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Growing up, my family and family friends were not supportive of my gender questioning and queer sexuality. This year, as my four-year-old child began challenging the accuracy of the sex that was assigned at her/his birth, this book gave me a new perspective on what it means to try and keep a whole family safe and happy.
By Laurie Frankel
This is how a family keeps a secret…and how that secret ends up keeping them.
This is how a family lives happily ever after…until happily ever after becomes complicated.
This is how children change…and then change the world.
This is Claude. He’s five years old, the youngest of five brothers, and loves peanut butter sandwiches. He also loves wearing a dress and dreams of being a princess.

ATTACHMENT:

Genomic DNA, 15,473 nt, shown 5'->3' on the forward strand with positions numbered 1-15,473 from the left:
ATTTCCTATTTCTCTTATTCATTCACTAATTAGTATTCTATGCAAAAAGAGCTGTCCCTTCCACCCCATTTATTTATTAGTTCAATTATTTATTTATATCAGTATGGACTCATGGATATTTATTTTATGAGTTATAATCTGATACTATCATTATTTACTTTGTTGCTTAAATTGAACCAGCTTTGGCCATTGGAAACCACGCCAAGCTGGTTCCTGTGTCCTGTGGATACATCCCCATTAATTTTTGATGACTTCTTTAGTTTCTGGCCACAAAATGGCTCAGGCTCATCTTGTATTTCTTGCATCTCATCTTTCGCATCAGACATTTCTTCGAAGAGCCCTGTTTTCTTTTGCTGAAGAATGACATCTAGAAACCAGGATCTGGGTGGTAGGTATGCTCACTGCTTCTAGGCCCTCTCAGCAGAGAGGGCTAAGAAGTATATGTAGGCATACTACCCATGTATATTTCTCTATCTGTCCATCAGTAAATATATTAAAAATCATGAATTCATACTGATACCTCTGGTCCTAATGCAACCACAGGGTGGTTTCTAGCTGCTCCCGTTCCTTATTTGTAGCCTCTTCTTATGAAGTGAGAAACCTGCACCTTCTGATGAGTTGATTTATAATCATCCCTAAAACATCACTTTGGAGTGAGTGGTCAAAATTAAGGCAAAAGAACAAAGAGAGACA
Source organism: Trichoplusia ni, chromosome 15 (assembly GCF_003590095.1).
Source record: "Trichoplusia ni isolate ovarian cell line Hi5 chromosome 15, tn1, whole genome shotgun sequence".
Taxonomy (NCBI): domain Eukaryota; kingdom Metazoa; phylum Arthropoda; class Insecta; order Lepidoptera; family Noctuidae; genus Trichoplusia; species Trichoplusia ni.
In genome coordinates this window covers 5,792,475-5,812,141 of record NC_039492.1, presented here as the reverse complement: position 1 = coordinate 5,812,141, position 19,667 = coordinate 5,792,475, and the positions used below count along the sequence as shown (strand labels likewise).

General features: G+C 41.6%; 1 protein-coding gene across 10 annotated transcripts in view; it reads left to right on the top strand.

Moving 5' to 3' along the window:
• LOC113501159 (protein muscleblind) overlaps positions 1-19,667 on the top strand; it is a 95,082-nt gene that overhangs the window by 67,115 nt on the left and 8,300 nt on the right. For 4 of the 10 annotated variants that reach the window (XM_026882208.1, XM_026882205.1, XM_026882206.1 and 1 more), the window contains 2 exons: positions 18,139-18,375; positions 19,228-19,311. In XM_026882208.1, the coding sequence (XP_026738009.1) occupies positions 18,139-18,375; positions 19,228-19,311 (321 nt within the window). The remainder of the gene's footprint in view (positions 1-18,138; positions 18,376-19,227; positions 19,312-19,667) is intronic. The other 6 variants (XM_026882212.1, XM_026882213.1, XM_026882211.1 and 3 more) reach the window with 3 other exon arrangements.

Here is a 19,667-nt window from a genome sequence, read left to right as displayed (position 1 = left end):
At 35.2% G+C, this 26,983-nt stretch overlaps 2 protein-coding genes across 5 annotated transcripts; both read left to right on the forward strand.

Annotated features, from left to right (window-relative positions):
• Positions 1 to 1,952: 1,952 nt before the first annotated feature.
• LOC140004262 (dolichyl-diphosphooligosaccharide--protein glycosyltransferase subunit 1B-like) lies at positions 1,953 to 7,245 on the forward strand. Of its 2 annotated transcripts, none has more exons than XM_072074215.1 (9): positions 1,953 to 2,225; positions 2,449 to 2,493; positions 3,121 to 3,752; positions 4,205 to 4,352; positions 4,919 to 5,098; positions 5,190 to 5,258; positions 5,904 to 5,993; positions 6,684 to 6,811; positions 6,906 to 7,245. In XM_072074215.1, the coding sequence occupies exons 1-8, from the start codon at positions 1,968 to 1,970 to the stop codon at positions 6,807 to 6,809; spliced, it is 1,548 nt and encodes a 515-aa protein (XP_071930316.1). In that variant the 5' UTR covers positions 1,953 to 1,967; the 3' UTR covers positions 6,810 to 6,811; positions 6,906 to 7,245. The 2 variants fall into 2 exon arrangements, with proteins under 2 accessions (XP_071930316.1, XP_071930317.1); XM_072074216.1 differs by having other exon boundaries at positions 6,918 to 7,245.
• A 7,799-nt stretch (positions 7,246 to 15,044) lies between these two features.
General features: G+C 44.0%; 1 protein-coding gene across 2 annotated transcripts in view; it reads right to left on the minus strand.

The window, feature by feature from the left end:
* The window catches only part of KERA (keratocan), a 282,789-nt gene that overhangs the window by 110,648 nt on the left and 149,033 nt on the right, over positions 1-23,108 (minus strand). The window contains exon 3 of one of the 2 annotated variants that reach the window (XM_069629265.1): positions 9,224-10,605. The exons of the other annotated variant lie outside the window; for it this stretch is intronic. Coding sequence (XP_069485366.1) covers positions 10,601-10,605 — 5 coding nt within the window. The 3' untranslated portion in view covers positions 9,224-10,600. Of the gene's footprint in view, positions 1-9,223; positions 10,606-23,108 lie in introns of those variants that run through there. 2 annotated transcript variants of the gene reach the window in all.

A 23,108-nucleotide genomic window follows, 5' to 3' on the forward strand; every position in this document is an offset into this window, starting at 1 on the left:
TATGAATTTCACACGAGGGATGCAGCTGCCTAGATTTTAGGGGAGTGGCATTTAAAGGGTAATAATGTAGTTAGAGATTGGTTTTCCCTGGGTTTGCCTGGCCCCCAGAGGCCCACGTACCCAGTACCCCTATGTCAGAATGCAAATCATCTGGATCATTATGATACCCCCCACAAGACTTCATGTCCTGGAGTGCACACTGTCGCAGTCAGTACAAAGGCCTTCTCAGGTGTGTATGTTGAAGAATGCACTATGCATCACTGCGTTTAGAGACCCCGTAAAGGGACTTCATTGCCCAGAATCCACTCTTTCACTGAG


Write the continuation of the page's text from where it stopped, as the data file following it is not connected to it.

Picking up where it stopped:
When he grows up, Claude says, he wants to be a girl.
Rosie and Penn want Claude to be whoever Claude wants to be. They’re just not sure they’re ready to share that with the world. Soon the entire family is keeping Claude’s secret. Until one day it explodes. This Is How It Always Is is a novel about revelations, transformations, fairy tales, and family. And it’s about the ways this is how it always is: Change is always hard and miraculous and hard again, parenting is always a leap into the unknown with crossed fingers and full hearts, children grow but not always according to plan. And families with secrets don’t get to keep them forever.
"Sharp and surprising. This is a wonderfully contradictory story―heartwarming and generous, yet written with a wry sensibility." ―Publishers Weekly starred review
Raina Mast, Spanish
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